However, Mansfield was more impressed by a 5-yard lob Bradshaw completed to Franco Harris with Buffalo defensive end Earl Edwards hanging on him like a shirt.
"A year ago you know he wouldn't have dumped that ball off to Harris, he'd have run," said Mansfield. "I can't say enough about Terry. He just seems a lot more mature. He ignores criticism now. He seems almost cocksure in the huddle now."
Bradshaw agreed. "I've just gotten so much more confident the last few weeks," he said. "And that's the key to winning. You start believing in the things you can do."
Ironically, it was Bradshaw's I.Q. that did in the Bills as much as his passing. Early on, being chewed up by the Steelers' inside running game, the Bills junked their normal three-man defensive front alignment. They switched to their "80 defense," which is a 4-1 alignment, and Bradshaw hacked it to bits with good, old reliable P-10.
Although is sounds like a jazzy World War II fighter plane, P-10 is bread and butter--Harris up the gut.
The blocking is straight ahead, Harris reads the movement of the defender over the center and the bodies begin to fall. "That's the play we go to when we're in trouble," Mansfield said.
The Steelers were not in trouble after the mortar-shell second quarter brought 26 points. It also put to rest the theory that Bradshaw possessed a million-dollar arm and a 40-cent head.
"It all goes back to Terry," said Mansfield. "If there was anything our offense needed it was his leadership."
Nobody had to tell Bradshaw, who had seemingly proven that no longer is he the guy who in a game three years ago became so rattled when the crunch time came that he couldn't call a play and had to have someone else do it.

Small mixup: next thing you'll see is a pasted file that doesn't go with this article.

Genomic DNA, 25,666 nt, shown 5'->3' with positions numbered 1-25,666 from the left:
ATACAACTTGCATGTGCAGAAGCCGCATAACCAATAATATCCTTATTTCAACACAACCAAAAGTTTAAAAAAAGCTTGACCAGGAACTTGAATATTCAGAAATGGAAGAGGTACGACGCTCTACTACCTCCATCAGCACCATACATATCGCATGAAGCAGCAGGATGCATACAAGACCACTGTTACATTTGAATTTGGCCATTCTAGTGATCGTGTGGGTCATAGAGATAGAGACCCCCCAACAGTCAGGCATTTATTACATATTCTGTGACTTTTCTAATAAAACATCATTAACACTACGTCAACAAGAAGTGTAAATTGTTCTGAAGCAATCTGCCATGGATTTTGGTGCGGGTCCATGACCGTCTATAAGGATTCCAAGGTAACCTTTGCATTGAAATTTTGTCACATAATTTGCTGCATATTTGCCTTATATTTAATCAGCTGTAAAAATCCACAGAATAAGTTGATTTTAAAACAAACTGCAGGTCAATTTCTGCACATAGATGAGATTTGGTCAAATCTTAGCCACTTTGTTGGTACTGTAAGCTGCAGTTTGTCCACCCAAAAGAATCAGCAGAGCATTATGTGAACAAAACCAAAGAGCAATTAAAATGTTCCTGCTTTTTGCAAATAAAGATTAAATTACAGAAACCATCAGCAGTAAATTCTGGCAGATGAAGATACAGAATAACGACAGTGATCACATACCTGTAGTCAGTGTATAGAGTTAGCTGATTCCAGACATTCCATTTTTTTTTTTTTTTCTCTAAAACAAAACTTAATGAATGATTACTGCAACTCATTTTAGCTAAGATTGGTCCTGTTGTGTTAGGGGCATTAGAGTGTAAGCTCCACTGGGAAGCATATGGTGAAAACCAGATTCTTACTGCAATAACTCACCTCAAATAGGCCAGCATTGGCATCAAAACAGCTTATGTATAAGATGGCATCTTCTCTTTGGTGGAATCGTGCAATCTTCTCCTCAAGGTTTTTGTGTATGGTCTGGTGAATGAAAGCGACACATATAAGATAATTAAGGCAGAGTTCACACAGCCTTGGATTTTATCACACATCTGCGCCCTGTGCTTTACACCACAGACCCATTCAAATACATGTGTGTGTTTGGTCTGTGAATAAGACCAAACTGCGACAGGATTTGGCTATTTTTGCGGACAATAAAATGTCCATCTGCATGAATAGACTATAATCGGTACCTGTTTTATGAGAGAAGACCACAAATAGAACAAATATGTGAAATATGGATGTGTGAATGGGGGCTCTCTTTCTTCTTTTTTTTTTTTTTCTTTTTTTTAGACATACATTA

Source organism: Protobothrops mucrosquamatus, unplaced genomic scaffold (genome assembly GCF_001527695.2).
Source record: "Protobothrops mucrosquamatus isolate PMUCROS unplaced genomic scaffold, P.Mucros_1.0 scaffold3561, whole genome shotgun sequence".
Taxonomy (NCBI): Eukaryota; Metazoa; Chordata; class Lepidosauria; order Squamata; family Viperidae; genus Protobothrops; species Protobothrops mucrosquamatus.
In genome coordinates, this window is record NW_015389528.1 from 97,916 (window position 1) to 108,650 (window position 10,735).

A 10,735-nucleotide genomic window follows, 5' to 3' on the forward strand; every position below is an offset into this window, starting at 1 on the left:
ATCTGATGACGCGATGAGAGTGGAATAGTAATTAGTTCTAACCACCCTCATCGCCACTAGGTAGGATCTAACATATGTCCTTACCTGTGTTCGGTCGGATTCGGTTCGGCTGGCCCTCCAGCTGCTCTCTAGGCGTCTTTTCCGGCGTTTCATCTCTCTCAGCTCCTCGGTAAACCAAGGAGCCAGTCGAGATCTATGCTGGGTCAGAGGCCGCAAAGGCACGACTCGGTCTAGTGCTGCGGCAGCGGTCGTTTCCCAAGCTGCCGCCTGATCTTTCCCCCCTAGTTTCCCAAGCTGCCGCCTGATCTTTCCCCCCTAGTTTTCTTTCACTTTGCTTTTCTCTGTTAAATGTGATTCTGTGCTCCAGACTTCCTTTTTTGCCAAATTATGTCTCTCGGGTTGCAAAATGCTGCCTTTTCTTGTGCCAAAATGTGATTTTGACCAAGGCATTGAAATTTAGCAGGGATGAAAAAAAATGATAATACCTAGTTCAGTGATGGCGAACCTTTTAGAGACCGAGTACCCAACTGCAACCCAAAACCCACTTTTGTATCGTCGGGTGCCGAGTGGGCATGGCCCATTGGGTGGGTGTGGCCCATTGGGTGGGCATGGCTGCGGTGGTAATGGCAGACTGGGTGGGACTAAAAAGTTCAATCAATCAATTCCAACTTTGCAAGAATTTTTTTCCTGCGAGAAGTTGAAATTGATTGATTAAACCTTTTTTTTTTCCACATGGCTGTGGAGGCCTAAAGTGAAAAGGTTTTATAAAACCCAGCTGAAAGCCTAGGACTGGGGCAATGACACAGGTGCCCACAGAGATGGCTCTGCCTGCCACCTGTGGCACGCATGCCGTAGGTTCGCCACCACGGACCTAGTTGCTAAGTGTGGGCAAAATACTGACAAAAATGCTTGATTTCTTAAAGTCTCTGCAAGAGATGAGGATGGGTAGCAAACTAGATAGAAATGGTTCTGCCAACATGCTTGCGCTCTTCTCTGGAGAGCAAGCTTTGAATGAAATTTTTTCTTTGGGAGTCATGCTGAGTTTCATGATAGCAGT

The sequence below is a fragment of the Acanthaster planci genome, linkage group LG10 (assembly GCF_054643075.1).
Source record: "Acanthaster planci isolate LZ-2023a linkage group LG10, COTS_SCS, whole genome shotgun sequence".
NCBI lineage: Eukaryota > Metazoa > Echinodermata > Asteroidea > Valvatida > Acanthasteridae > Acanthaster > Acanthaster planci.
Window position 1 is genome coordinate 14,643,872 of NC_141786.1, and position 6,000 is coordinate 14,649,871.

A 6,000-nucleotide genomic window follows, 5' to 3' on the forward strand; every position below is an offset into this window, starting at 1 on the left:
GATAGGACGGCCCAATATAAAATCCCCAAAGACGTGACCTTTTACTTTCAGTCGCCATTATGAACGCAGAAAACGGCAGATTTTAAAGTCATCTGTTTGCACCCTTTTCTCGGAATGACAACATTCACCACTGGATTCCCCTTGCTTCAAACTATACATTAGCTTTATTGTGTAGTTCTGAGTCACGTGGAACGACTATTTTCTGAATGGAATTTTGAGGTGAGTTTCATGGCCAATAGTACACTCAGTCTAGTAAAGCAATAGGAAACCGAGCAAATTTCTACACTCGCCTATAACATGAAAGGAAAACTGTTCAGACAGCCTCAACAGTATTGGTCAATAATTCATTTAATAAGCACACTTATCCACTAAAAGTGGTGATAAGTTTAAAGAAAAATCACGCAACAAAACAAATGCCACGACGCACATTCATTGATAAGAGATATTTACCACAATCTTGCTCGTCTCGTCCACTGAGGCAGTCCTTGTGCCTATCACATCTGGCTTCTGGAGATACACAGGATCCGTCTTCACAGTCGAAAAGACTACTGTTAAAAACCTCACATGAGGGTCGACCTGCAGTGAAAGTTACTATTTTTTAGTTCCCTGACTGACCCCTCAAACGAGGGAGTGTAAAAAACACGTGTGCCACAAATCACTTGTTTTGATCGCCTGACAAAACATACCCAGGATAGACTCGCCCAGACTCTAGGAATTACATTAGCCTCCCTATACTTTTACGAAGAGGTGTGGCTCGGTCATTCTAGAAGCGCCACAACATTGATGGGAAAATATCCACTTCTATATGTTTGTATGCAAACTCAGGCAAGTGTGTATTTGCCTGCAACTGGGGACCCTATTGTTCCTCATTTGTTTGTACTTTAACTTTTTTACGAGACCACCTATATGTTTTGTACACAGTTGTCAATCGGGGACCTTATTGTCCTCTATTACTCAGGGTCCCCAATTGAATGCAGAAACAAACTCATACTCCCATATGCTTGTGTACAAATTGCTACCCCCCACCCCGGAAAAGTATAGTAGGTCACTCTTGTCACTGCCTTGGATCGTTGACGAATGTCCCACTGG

"If ever I had a problem," he was saying,"it was in pushing too many things."
The biggest of those things was his apparent need to prove his leadership capabilities from the day he signed. At an informal barbecue held by one of the veterans shortly after Bradshaw signed, Steeler veterans spotted a lack of confidence. "It was a fiasco," said one. "It was like he thought he could prove himself to us by telling a lot of jokes and smiling."
Bradshaw is no longer the smiling young man of naivete' who last season after suffering a painful injury and being booed as he left the field, waved to a group of teenagers while driving home and got an obscene gesture in return.
"I think I can provide leadership by what I do on the field," he said quietly. "In the past, when I didn't play well, I'd worry and it would fog my mind. I'm trying to flash that stuff out of my head now."
Apparently, Bradshaw has succeeded in becoming less anxious. Yesterday, he "slept a solid 13 hours" and arrived at Three Rivers just an hour and 20 minutes before the game.
"I tried not to get too high for this one," he said. "In the past, I took too much responsibility. Now I just let things roll. I think that comes from not playing. It gives you a sense of awareness."
Obviously, there's a difference in Bradshaw's play. "We handled everything like a championship team today," he said. "I never felt so much in control. I've had great games in the past, statistically speaking. But I was doing that searching here, searching there thing. It was different today. I was in complete comtroll."
Because Bradshaw was, so were the Steelers.